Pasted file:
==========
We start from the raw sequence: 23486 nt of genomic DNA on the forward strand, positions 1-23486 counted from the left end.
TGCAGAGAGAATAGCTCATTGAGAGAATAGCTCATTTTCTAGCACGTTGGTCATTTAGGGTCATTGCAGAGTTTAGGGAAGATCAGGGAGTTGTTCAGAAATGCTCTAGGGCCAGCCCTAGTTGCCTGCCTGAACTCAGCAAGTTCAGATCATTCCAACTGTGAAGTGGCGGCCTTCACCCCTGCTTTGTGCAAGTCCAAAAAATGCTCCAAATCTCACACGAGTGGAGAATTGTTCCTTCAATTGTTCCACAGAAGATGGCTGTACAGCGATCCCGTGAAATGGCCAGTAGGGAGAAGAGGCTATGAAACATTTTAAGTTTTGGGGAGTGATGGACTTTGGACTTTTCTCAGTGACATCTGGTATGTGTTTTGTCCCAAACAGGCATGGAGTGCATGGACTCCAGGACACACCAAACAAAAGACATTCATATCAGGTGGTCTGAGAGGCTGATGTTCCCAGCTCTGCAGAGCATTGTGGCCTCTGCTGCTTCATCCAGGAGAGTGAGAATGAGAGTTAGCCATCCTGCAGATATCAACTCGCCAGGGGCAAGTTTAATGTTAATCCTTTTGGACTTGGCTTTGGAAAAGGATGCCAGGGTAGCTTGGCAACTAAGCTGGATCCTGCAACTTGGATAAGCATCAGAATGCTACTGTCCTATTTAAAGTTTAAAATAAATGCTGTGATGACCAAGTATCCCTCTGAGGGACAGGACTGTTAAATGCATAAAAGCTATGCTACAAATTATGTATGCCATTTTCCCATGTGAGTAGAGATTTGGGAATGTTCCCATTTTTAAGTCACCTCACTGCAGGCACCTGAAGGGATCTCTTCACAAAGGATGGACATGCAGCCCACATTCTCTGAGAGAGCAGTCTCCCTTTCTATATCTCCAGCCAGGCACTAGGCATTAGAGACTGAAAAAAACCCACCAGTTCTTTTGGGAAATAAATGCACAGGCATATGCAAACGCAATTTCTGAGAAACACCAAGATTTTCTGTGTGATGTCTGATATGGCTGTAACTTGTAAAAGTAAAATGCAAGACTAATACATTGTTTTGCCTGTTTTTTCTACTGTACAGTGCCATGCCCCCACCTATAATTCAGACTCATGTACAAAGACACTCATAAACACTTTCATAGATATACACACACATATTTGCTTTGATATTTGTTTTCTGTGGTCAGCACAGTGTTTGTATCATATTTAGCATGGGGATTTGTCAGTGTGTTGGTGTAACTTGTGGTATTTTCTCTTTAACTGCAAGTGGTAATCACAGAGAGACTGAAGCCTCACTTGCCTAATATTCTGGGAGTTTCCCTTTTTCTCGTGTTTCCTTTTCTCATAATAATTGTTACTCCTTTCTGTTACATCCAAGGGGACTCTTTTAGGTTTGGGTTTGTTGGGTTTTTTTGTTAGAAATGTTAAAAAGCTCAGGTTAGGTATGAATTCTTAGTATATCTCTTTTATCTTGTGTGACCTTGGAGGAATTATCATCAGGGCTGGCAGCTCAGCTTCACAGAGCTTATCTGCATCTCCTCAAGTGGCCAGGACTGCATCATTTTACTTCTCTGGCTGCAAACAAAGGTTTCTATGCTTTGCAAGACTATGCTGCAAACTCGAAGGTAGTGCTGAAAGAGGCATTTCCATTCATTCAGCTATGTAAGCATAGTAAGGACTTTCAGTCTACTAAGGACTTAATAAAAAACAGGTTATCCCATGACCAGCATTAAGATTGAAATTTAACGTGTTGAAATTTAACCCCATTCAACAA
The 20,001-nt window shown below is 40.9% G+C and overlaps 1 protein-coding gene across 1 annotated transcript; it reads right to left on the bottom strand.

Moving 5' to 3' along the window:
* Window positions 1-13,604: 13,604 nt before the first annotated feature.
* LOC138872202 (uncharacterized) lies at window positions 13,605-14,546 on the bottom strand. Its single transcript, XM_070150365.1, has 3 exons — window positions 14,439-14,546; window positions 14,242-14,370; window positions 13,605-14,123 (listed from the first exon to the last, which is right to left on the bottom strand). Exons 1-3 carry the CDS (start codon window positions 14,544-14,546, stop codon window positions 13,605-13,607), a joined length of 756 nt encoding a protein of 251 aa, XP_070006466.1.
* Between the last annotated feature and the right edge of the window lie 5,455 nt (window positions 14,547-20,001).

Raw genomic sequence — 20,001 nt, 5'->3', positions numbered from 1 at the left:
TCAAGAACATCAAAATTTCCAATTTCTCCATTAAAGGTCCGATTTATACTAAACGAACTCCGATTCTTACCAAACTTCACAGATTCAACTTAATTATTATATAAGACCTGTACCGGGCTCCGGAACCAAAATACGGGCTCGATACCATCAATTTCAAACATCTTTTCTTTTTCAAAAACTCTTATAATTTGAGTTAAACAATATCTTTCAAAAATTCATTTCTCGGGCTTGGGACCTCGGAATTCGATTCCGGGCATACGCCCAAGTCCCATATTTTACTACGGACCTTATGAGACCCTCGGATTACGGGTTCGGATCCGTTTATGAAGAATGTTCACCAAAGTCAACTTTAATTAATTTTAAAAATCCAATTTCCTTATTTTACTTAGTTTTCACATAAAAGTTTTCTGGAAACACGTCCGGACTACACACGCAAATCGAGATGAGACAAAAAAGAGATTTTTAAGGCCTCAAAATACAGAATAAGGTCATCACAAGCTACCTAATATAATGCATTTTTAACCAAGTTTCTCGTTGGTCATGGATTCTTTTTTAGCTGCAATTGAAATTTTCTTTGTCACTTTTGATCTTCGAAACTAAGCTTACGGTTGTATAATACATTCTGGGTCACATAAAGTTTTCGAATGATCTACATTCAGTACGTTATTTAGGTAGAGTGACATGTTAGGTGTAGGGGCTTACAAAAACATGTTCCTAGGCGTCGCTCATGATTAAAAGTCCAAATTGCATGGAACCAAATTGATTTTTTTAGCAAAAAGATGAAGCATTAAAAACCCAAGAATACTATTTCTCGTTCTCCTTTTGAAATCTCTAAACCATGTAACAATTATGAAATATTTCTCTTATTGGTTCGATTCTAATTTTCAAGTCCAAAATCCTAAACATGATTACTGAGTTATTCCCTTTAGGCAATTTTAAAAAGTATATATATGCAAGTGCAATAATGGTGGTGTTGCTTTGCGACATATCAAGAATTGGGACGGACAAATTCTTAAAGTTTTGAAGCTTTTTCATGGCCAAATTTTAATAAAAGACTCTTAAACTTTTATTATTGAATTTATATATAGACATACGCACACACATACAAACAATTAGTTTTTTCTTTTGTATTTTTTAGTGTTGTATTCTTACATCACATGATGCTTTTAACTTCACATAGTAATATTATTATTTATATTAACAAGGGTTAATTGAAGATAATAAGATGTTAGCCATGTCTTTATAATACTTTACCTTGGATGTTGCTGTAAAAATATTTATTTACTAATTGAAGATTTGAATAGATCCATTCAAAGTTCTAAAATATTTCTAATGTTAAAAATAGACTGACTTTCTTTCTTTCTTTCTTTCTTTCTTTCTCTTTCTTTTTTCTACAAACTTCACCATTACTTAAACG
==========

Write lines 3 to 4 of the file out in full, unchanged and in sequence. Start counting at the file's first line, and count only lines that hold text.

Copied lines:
The 20,001-nt window shown below is 40.9% G+C and overlaps 1 protein-coding gene across 1 annotated transcript; it reads right to left on the bottom strand.

Moving 5' to 3' along the window: